08 Sep Gnostic Learning Model
In prior posts in this section, and periodically in other sections of my blog, I have been exploring how humans learn, and how we might replicate those processes in computer software or (less likely) hardware. The context of the learning, or knowledge acquisition, upon which I choose to focus is language learning. While knowledge acquisition is much broader, this is an important part of our learning because we try to apply words or phrases to each thing we encounter, whether it is something physical like a brick wall, or something abstract like a writer’s block. Today, I wish to describe my conclusions about the brain and propose an explicit learning model for automated systems.
A physiological process model for the brain that incorporates explicit (or gnostic) storage of knowledge is justified by the facts concerning feature selectivity in cells in perceptual processing centers such as the visual cortex. Because these cells respond to specific features in the perceptual environment, their aggregate response, when bound together by an intelligent link structure, can be described as an explicit representation of external objects. A gnostic learning model may leverage such an explicit representation.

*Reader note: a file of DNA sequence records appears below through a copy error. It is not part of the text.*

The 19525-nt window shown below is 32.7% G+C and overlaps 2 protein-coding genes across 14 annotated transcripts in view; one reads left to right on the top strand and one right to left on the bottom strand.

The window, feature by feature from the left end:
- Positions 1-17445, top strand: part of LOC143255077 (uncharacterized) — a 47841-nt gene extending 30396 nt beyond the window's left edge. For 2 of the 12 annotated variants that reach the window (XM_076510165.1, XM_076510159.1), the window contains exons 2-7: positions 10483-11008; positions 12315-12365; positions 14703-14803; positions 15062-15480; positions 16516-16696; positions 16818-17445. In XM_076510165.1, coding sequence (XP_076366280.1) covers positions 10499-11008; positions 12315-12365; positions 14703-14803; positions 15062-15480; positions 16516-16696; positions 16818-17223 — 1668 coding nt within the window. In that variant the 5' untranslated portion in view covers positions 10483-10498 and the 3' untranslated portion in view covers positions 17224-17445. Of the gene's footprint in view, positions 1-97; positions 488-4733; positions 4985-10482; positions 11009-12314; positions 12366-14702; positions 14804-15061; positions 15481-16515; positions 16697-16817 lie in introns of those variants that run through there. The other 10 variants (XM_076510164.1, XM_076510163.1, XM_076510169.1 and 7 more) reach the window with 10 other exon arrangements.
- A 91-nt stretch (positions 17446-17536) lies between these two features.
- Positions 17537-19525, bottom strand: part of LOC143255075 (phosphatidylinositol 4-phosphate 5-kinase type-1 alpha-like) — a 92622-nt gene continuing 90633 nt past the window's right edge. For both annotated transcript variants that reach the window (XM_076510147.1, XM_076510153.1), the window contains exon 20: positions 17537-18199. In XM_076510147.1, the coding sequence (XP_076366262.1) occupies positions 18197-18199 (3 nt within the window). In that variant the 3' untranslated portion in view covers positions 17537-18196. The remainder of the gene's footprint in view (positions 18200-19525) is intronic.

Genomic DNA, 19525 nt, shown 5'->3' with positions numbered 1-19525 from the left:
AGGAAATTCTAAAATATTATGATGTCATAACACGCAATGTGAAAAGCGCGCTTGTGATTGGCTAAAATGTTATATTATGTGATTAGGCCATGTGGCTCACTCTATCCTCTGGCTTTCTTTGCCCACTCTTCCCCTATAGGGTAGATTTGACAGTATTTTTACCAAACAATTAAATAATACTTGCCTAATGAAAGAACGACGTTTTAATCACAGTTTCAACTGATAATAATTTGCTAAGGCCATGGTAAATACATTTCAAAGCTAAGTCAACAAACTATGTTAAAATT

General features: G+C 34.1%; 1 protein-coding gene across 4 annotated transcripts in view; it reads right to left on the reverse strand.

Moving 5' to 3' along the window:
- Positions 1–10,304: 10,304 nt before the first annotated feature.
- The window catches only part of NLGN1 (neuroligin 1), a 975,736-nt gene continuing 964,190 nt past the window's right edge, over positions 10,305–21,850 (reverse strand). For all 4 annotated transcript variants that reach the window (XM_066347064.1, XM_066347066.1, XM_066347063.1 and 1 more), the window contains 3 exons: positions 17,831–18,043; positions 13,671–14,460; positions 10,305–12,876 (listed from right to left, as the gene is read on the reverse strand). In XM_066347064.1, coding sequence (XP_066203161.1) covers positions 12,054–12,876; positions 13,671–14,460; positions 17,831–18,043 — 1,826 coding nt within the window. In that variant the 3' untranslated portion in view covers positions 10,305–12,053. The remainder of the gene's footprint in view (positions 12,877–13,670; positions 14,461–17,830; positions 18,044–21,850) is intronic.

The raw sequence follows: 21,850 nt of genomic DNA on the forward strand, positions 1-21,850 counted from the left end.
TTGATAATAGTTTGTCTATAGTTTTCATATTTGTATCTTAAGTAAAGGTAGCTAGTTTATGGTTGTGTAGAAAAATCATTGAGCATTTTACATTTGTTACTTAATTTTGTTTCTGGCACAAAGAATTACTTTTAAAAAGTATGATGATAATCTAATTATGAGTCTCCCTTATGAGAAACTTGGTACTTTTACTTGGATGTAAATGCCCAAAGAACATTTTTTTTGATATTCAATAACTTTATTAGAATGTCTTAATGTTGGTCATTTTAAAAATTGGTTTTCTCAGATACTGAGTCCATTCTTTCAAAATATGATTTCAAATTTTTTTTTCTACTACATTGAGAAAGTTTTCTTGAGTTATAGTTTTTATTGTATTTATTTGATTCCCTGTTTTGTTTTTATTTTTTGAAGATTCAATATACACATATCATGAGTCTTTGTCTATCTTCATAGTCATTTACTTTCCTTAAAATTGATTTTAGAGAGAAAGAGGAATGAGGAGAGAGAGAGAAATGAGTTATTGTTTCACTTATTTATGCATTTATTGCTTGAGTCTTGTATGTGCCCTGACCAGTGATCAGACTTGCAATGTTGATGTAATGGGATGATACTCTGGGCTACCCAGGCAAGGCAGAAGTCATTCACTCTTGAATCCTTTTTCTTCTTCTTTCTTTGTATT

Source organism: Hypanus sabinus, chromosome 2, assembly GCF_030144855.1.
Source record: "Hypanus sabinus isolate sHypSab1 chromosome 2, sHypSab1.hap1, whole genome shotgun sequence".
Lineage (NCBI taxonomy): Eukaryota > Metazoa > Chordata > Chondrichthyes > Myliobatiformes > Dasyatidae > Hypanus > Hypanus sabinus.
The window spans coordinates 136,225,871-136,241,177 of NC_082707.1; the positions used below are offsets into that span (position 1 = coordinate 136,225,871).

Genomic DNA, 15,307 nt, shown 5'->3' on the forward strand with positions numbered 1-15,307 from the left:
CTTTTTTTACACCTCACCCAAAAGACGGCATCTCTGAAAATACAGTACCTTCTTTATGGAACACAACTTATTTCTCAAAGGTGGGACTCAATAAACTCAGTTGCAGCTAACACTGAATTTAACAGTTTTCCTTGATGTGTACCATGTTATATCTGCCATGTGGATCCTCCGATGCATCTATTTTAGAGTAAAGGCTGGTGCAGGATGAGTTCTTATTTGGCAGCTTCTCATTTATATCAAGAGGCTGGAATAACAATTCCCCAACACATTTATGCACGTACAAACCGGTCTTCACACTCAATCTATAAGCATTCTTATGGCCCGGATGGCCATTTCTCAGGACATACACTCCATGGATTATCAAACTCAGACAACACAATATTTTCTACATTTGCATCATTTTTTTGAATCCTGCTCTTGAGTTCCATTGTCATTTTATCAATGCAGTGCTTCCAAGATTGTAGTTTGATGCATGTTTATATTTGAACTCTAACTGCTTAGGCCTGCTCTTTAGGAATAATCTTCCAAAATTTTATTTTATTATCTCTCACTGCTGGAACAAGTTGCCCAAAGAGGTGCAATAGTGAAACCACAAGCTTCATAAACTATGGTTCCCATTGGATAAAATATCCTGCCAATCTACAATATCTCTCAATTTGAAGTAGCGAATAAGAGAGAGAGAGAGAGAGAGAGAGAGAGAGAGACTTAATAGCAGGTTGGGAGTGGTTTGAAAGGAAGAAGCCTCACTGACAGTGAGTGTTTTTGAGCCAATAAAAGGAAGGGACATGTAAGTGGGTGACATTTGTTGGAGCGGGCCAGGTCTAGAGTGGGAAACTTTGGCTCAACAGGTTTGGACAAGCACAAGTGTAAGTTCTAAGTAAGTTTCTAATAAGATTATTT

Similar data on the complexity and roles of neurons involved in more complex processes such as recognition and reasoning is not yet available. As it is not always safe to generalize, assumptions used as a foundation for modeling these processes require a strong psychological justification. Because of the lack of data to show exactly how cells store data, many of these assumptions may have to be revised when science provides definitive answers. Nonetheless, the link structure between neurons and areas in the brain certainly indicates a continuum of complexity that could support explicit models for learning and remembering.
|Understanding Context Cross-Reference|
|Click on these Links to other posts and glossary/bibliography references|
|Prior Post||Next Post|
|Knowledge in Non-Neural Models|
|Aristotle (Categoriae) 1952|
How are complex associations stored in the brain? Some general divisions define declarative or factual knowledge and causal or heuristic knowledge representations in the mind. The two major categories of declarative representations are propositional and imaginal. Propositions are language-like representations, while images are perception-like representations (Stillings, et al., 1987, p. 18). Since we are focusing on the more complex end of cognitive abilities, language-like, or gnostic, representations best serve our purposes. As we consider explicit representations of bits of knowledge in the brain, think ahead to Section 9 where we discuss object-oriented design techniques, semantics and ontologies.